How Big Data Saves Money and Lives

February 22, 2013 by Susan Galer 0

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(Photo: istockphoto.com)

With the advent of Big Data, politics as usual may never be the same. According to a survey of nearly 200 public IT officials in the United States, 87% of federal officials and 75% of state officials believe that the use of real-time Big Data will save a significant number of lives each year. The new study, released by the TechAmerica Foundation and commissioned by SAP AG, shows how the U.S. government can tap into the power of Big Data to change how it operates and fundamentally improve people’s lives.

For the infographic that summarizes the study’s findings, click here.

Making huge volumes of all kinds of Big Data from many sources actionable is one of the major challenges that public and private sectors face. Yet this study shows how Big Data is already making a difference in the way governments bring important services to citizens. For example, police departments worldwide are using Big Data technology to develop predictive models about when and where crimes are likely to occur. This is helping dramatically reduce the overall crime rate in specific locations.

In addition, according to 75% of federal IT officials who participated in the survey, real-time Big Data is helping the U.S. government improve the quality of citizens’ lives. Insights gleaned from huge volumes of data across agencies allow the government to provide improved, personalized services to citizens.

Enormous potential for healthier federal budget and citizens

The benefits of Big Data could directly impact one the biggest issues in the United States, namely reducing the federal budget. Eighty-three percent of surveyed federal IT officials say Big Data solutions can help government cut the U.S. federal budget by at least 10%, or $380 billion.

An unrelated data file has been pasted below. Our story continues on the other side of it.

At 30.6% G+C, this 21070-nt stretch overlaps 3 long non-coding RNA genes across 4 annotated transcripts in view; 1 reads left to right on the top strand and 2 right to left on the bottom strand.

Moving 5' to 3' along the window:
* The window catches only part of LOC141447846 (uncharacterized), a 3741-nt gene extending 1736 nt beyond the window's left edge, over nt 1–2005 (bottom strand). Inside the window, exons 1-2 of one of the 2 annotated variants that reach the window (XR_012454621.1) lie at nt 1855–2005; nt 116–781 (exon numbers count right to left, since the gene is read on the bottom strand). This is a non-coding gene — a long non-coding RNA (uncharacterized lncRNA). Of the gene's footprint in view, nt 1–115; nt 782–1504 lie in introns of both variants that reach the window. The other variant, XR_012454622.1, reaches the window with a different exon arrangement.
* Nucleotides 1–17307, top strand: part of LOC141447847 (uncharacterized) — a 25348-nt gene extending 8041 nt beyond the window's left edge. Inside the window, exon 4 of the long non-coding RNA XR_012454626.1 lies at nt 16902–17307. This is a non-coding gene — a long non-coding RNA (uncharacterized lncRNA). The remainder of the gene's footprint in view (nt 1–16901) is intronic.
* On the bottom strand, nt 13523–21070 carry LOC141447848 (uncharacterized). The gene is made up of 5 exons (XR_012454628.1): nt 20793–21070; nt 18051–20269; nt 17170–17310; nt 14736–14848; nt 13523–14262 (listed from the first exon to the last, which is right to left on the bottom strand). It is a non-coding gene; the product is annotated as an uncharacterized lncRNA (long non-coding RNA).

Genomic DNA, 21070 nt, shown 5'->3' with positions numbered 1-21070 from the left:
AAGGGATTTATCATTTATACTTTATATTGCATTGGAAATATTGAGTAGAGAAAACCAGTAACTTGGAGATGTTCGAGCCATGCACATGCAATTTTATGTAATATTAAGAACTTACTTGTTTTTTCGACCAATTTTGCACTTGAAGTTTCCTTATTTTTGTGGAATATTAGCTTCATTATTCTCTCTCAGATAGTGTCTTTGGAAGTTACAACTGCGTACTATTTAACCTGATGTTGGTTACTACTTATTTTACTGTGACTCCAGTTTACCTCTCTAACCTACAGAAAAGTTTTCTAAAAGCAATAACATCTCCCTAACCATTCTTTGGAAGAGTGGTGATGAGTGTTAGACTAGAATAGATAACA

A healthier government can also lead to healthier citizens.According to 87% of federal IT officials and 75% of state IT officials, real-time Big Data solutions will save a significant number of lives each year. For example, medical researchers armed with aggregated, information about healthcare outcomes can monitor patterns, leading to more effective outbreak detection and faster treatment.

Next page: Major barriers to adoption include ROI and cost

Despite the obvious benefits of real-time Big Data solutions, the study found four major barriers to adoption. Privacy concerns are the biggest challenge according to 47% of federal IT officials. The issue is avoiding “Big Brother” connotations. At the same time, 39% of federal and state IT officials worry about how much the new tools will cost. What’s more, Big Data hoopla aside, 42% of federal IT officials cite the lack of clarity about its ROI. There’s no proven business case to justify wholesale investment just yet.

About 40% of federal and state IT officials also hesitate because they say database queries take too long using traditional database technology. In-memory computing is one solution that addresses this problem. For example, SAP HANA, SAP’s platform for real-time business, streamlines transactions, analytics, planning, predictive, sentiment data processing on a single in-memory database so organizations can operate in real-time.

Getting wise to a wealthier, healthier way of life

Perhaps no other place is more conscious of the fact that information is power than Washington, D.C. If more government agencies can get actionable data where and when it’s needed most, it can work to the advantage of citizens with better services, healthier lives, and greater productivity. And that benefits everyone.

Check out this blog for another take on how Big Data is saving lives, with insights from Chris Moore, CIO of the city of Edmonton, and Josh Bersin, CEO of Bersin by Deloitte.

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